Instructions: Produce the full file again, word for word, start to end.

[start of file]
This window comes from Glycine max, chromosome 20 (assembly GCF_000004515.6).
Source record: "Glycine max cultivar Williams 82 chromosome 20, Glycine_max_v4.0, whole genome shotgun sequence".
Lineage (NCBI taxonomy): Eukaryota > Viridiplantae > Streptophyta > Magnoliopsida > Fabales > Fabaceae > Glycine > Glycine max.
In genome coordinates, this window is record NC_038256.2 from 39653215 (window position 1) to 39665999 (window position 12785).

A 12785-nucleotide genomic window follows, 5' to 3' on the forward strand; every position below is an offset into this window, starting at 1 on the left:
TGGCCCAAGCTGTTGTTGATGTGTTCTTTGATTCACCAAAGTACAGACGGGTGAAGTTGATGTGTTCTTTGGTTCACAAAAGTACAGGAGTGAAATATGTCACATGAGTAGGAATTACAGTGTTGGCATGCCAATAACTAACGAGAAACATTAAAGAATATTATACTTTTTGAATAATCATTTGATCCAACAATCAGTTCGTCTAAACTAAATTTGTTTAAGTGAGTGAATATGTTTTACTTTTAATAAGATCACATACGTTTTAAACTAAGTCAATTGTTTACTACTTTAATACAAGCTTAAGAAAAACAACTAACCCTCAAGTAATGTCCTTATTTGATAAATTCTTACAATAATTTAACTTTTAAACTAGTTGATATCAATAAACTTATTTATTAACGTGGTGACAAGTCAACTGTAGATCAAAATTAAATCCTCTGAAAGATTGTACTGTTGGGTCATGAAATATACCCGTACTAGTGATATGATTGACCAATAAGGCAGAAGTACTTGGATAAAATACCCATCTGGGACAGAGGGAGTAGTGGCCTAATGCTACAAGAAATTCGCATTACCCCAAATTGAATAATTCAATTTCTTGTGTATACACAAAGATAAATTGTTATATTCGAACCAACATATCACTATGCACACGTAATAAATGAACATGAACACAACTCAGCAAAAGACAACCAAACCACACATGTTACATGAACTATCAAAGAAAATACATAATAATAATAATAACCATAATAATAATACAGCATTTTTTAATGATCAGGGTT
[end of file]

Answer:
This window comes from Glycine max, chromosome 20 (assembly GCF_000004515.6).
Source record: "Glycine max cultivar Williams 82 chromosome 20, Glycine_max_v4.0, whole genome shotgun sequence".
Lineage (NCBI taxonomy): Eukaryota > Viridiplantae > Streptophyta > Magnoliopsida > Fabales > Fabaceae > Glycine > Glycine max.
In genome coordinates, this window is record NC_038256.2 from 39653215 (window position 1) to 39665999 (window position 12785).

A 12785-nucleotide genomic window follows, 5' to 3' on the forward strand; every position below is an offset into this window, starting at 1 on the left:
TGGCCCAAGCTGTTGTTGATGTGTTCTTTGATTCACCAAAGTACAGACGGGTGAAGTTGATGTGTTCTTTGGTTCACAAAAGTACAGGAGTGAAATATGTCACATGAGTAGGAATTACAGTGTTGGCATGCCAATAACTAACGAGAAACATTAAAGAATATTATACTTTTTGAATAATCATTTGATCCAACAATCAGTTCGTCTAAACTAAATTTGTTTAAGTGAGTGAATATGTTTTACTTTTAATAAGATCACATACGTTTTAAACTAAGTCAATTGTTTACTACTTTAATACAAGCTTAAGAAAAACAACTAACCCTCAAGTAATGTCCTTATTTGATAAATTCTTACAATAATTTAACTTTTAAACTAGTTGATATCAATAAACTTATTTATTAACGTGGTGACAAGTCAACTGTAGATCAAAATTAAATCCTCTGAAAGATTGTACTGTTGGGTCATGAAATATACCCGTACTAGTGATATGATTGACCAATAAGGCAGAAGTACTTGGATAAAATACCCATCTGGGACAGAGGGAGTAGTGGCCTAATGCTACAAGAAATTCGCATTACCCCAAATTGAATAATTCAATTTCTTGTGTATACACAAAGATAAATTGTTATATTCGAACCAACATATCACTATGCACACGTAATAAATGAACATGAACACAACTCAGCAAAAGACAACCAAACCACACATGTTACATGAACTATCAAAGAAAATACATAATAATAATAATAACCATAATAATAATACAGCATTTTTTAATGATCAGGGTT